It is quite ironic that this is being discussed today, a day that has seen the Democrats make huge in-roads in the Congress, the Senate and obviously he Executive Branch. I think that it is now a forgone conclusion that legislation LIKE the "Civil Rights Act of 2008" will be passed. What is the implication of this? I strongly believe that we see a tidal wave of disparate impact lawsuits, which had been a largely dormant area of employment law under the Bush administration. If you read discriminations.us, the blog, you'll see a few posts on this subject dating back to Jan 2008.

Mr. Fuji

Is it really a case of limited internet access for minorities? Perhaps it is that they want to represent themselves in the best way possible. Speaking with someone over the phone demonstrates that you have a good command of English,are somewhat well-spoken, and can communicate clearly.

I am a caucasian who has acquired an oriental last name through my mother's marriage- I always try to call or meet propsective employers rather than email, as I am afraid that I will be dismissed witout being given a chance.

I have always worried that people will (purposefully or not) think I am "not from here", and assume that my language skills are poor, or apply other prejudices. Yes, this is illegal, but I'm afraid racial bias is still alive and well in our society.

Being white, but with a parent of oriental descent also lets me peek into both worlds: I hear what white people say & do regarding minorities, and I also get a small perspective on how minorities can be affected by the anglo-centric western society.

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Steph

Is outside the home internet access really enough? Yes, anyone can access the internet from schools, libraries, etc. but you have to know that it's available and have a certain comfort level using it in order to apply for jobs. I wonder how much education/comfort with technology plays a role.

Bob

This study suggests that people who use computers to apply for jobs tend to be different than those who use phones to apply for jobs. I suspect that once one controls for age, income, education, etc the race thing fades.

charles

"Data make the point in a way conjecture and anecdote cannot."

True but Einstein did a thing or two with conjecture and anecdote. Additionally, I urge caution with "the point." Data doesn't make any point on its own.

Some questions...what did the % breakout of phone to web look like? Ie did the vast majority of people use the web? 40% of 2% isn't much. What is the minority representation in the generator (% the people of the area studied). Which minority group was more likely to win a job or was there any difference, the phone or web. Is it simply an expressed preference, meaning do minorities use option 1 (phone) over option 2 (web) until option 1 is eliminated..what would the dropout rate look like? I'd also put forth that "minority" the tag is lazy, ethnic groups might be more interesting. This may all be in the study. I should be less lazy myself and look.

Last...all my life I've NEVER applied for any job over the phone...not sure how that works. It's been in person (pre internet) or over the web. I've had much better luck calling and showing up in person.

In the end I think it would boil down to digital divide based on opportunity, based on education and economic background.

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Jacob C

Seems to me that data indicates a general preference of minorities to apply by phone. I'm not sure why we jump to the conclusion that minorities apply by phone because they can't apply over the internet. The data doesn't support that conclusion. In fact, that conclusion seems a little racist.

Ethan Stanislawski

One possible explanation I've heard: when employers see an unusual name on an internet application, they are less likely to select that person out of fear of mispronouncing the name. They want to avoid the embarrassment of having to struggle with the name, but as a result those minorities aren't hired.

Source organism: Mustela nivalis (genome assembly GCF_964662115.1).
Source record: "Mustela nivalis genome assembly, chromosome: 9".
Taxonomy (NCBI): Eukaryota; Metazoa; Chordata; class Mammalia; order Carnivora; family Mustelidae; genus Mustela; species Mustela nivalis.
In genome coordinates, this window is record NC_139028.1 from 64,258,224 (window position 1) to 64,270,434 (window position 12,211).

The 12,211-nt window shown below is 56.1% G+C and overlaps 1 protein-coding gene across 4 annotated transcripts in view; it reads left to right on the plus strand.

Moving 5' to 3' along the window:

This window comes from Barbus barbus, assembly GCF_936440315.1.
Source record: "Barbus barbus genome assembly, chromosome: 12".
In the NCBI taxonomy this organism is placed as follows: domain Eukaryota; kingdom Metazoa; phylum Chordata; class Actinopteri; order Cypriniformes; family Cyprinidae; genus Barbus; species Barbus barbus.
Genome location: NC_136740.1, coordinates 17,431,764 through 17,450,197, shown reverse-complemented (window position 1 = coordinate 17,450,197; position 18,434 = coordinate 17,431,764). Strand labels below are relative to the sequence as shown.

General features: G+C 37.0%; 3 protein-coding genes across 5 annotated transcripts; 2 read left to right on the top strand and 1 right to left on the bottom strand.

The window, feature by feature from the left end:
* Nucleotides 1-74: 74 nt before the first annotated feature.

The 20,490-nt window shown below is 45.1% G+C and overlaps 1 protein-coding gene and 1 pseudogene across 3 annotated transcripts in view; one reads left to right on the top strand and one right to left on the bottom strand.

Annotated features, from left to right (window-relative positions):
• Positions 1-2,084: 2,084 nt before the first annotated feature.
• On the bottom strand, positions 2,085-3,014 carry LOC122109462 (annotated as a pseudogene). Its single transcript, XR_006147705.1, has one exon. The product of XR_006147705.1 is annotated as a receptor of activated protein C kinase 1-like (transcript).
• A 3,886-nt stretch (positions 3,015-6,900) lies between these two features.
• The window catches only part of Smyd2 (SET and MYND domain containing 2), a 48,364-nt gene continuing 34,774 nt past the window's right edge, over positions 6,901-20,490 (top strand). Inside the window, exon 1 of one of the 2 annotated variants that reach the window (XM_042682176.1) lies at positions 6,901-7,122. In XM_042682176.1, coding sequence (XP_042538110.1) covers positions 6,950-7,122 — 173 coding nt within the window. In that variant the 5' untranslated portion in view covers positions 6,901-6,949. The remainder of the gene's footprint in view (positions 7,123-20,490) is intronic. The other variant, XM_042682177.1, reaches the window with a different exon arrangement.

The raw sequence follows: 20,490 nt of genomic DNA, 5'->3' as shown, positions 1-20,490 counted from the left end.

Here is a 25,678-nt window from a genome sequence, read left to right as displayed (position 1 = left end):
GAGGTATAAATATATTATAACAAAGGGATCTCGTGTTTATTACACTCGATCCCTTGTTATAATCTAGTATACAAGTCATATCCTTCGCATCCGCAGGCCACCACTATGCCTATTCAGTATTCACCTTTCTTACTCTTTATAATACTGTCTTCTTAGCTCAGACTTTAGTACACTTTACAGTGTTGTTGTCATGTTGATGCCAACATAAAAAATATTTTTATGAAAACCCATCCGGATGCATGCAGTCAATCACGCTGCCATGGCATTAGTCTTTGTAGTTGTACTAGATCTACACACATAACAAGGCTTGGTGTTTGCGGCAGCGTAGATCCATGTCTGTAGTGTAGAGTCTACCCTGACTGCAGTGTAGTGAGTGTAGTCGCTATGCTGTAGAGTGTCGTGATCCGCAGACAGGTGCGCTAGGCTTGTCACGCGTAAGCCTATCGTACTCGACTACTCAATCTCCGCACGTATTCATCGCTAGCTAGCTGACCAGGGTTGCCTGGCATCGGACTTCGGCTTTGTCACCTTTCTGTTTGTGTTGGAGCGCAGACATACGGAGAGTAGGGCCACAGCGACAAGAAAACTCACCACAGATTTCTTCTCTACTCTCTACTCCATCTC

Carolyn

If minorities are more likely to live in areas where the library and school don't have internet access, well, this isn't a shock.

a_c

It might be instructive to have broken them down into different minority groups rather than collapsing it all into a broad label "minority." We can then see if this analysis reflects different opportunities (like Carolyn said, if they are less likely to have internet, that's to be expected). Or, we could see if the conditions of rational discrimination apply; in which non-Asian minorities who have benefited from affirmative action are logically viewed as less desirable applicants than those with identical paper qualifications.

Tom K

I hire people and our hiring front door is the Internet. So we don't know who is or isn't minority. What we do know is that a lot of people can't spell or use proper grammar- these people have no chance at being hired for customer service jobs.

wb

I just assisted more than 10 people in filling out either a paper or online application for an entry-level federal job. It was extremely frightening to see how different people interpreted the paper form. I don't think one person filled in all the required blanks, let alone placed the right info in those blanks.

Online, at least the form couldn't be submitted without all of the fields being entered. In this case, I think the minority applicants were more likely to use the computer.

Is remedial form-filling-in taught in high school? I really felt for these folks, but understood why they probably were entry-level despite their various ages.

Xian

Though this does show that minorities are not using the internet to apply for positions, it does not show why. If this company wants to truely make a point, they need to add questions that would define why they chose that method. They need to add markers for what their access to the internet/phone is (public, family, communal). This would better clarify the data at hand. As well what is the ratio of internet:phone for those applicants that didn't state sex or race.

Blake Helppie (JobApp Network)

Another very interesting pattern, which Edgar did not address in this initial study, is the relationship between EEO status, mode of application and LANGUAGE of application.

Of those applicants who choose to apply for jobs in SPANISH, over 80% actually apply by phone using our multilingual IVR portal, while less than 20% apply by web in Spanish.

This was also a FREAK-worthy pattern that Edgar identified, but did not write about in this study.

Todd

Some points to consider:

The study ignores the socio-economic difference and focuses on "minority" as the explanation. We all know there is a very strong relationship between these two. The study had a large enough sample that they might have corrected for this by using the demographics at each site to account for respondent ethnicity versus socio-economic differences.

JobApp says nothing about age in the analysis. This would impact web based applicants in a huge way.